Outbound Routes question UKdi

Hi

Sorry, I am a bit of newbie to Asterisk trying to configure outbound routes in an Asterisk based appliance. I am in the UK

I have tried to setup the the following outbound patterns on an analogue FXO PSTN line.
_9XXXXXXXXXXX
_9.

As I understand _9 (outgoing line) plus “.” is a catchall for any following numbers

These work for most calls but I am struggling trying to make a call like

9+44XXXXXXXXXXX
or
90044XXXXXXXXXXX

which is a standard mobile number in the UK, lets say it is +4407123456789, not real number, but for example.

Can the “+” not be parsed by asterisk for international calls even if nationally? Much of our address books have +44 numbers in the UK as it makes routing when we are abroad from the UK easier from mobile phones and these could be copied and pasted easily to a softphone, like “Telephone” app on Mac OS X

Is this a UK PSTN issue?

For instance dialling
900447123456789
Replies “the number can’t be recognised”
routed via the FX0 port
This is obviously the UK telcom BT in the UK replying with this

9+447123456789
Replies “the number can’t be recognised”
routed via the FX0 port
This is obviously the UK telcom BT in the UK replying with this

907123456789
connects as you would expect?
routed via the FX0 port over BT

Am I missing something very obvious?

Many Thanks

Simon

Caution: outbound route is a FreePBX term, and FreePBX is not supported here.

This isn’t a valid UK mobile number. Although it has been common practice to misrepresent international numbers as +44 (0)…, the correct notation is +44… (People did this to avoid providing a separate national number.)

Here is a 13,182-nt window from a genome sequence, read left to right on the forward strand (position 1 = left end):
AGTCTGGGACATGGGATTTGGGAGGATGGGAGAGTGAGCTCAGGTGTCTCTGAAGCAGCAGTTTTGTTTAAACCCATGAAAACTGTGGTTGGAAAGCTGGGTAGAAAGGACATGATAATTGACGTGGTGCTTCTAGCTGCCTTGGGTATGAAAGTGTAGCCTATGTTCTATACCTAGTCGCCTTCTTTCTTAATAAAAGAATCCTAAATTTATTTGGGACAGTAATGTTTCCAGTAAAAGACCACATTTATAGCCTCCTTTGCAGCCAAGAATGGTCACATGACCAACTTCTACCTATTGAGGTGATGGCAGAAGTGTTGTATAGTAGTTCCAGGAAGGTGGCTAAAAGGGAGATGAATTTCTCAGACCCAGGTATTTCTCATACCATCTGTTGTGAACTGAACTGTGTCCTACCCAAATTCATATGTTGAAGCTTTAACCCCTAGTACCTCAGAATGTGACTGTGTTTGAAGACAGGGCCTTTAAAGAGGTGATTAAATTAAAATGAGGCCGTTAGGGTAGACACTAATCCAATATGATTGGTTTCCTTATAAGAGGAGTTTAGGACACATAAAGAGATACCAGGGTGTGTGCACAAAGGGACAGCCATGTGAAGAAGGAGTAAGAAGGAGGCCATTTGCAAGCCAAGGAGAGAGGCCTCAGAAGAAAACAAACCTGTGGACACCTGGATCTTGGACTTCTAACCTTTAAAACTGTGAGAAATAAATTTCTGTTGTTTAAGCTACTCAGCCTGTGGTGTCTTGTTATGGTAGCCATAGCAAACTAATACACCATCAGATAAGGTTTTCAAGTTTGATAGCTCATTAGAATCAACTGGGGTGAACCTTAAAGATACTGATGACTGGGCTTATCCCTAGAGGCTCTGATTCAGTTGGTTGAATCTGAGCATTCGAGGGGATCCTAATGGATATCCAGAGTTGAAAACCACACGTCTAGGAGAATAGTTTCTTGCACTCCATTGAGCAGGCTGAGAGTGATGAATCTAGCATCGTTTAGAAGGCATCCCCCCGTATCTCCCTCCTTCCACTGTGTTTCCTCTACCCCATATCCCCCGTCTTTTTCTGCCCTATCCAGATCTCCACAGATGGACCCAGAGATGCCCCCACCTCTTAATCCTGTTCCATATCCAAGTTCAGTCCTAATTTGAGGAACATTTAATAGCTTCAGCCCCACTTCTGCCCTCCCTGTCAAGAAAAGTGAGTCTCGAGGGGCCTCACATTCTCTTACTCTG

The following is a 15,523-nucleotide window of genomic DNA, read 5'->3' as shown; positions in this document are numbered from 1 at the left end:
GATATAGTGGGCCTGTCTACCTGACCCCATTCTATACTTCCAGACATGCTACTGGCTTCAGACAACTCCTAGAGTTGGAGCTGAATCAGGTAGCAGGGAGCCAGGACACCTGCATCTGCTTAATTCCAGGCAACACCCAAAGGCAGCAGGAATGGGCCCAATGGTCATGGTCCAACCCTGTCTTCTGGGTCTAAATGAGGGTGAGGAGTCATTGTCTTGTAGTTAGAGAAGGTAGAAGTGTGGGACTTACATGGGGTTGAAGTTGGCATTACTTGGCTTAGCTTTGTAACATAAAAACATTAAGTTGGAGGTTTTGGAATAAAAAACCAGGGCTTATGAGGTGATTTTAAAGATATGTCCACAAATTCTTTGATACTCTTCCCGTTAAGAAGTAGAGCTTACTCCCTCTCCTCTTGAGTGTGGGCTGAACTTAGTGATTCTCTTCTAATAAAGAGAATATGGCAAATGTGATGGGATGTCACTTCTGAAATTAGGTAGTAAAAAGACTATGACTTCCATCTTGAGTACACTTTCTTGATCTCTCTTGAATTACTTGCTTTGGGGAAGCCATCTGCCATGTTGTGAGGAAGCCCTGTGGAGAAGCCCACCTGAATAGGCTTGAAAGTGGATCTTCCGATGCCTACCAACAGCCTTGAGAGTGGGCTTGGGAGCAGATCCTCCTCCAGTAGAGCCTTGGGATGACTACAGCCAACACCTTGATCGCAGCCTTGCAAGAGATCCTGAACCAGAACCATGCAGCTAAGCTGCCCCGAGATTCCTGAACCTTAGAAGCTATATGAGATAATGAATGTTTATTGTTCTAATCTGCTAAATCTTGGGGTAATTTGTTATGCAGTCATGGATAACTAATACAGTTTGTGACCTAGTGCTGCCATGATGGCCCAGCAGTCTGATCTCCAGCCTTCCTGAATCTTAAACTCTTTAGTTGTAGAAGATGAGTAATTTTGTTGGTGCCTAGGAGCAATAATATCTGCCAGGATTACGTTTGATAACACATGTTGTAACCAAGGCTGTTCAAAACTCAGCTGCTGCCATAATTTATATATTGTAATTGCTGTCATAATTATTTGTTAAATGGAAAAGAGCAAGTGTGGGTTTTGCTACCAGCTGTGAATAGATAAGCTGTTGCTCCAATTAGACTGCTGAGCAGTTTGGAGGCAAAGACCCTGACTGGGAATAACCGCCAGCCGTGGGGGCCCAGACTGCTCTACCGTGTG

The use of + is not specific to the UK.

What sort of FXO port is this? Analogue lines cannot dial +. Nor actually can ISDN lines. ISDN lines have a type of number field, with might be “national number dialled”, in which case you would strip the number back to 7123456798, “international number dialled”, in which case you would strip it to 447123456789, or “other”, in which case you would use 00447123456789 or 07123456789.

Analogue lines only basically take the other format. Your reference to FXO implies an analogue line. Note that for most landlines, although this is being phased out, you can omit the area code, for national numbers, when it is the same as that of the caller, so you can start London numbers, dialled from London numbers with the 7, and leave out the 020.

You would always strip the level 9 digit.

Best practice is to canonicalise numbers to a standard format, so probably convert everything to 0044 format then replace that with just 0 just before dialling.

Also note that analogue line suffer from glare, and from a lack of good answer and disconnect supervision.

I’ll recommend that you skip the 9 and just make these rules
assuming that you provider want E.164 format

_Z!,1,Goto(+44${EXTEN},1
_00Z!,1,Goto(+${EXTEN.2},1)
_+!,1,Goto(Provider,${EXTEN},1

The OP seems to be using an analogue line on the BT network. It’s impossible to dial “+”, so it is not using E.164. It will have the same rules as ordinary, domestic phones; you will need to dial 0 before national numbers, 00 before international numbers, it is permissible, but weird, to dial 0044 before national numbers, and it is permissible, but archaic, in many places, to omit the 0 and area code in front of numbers in the same area code.

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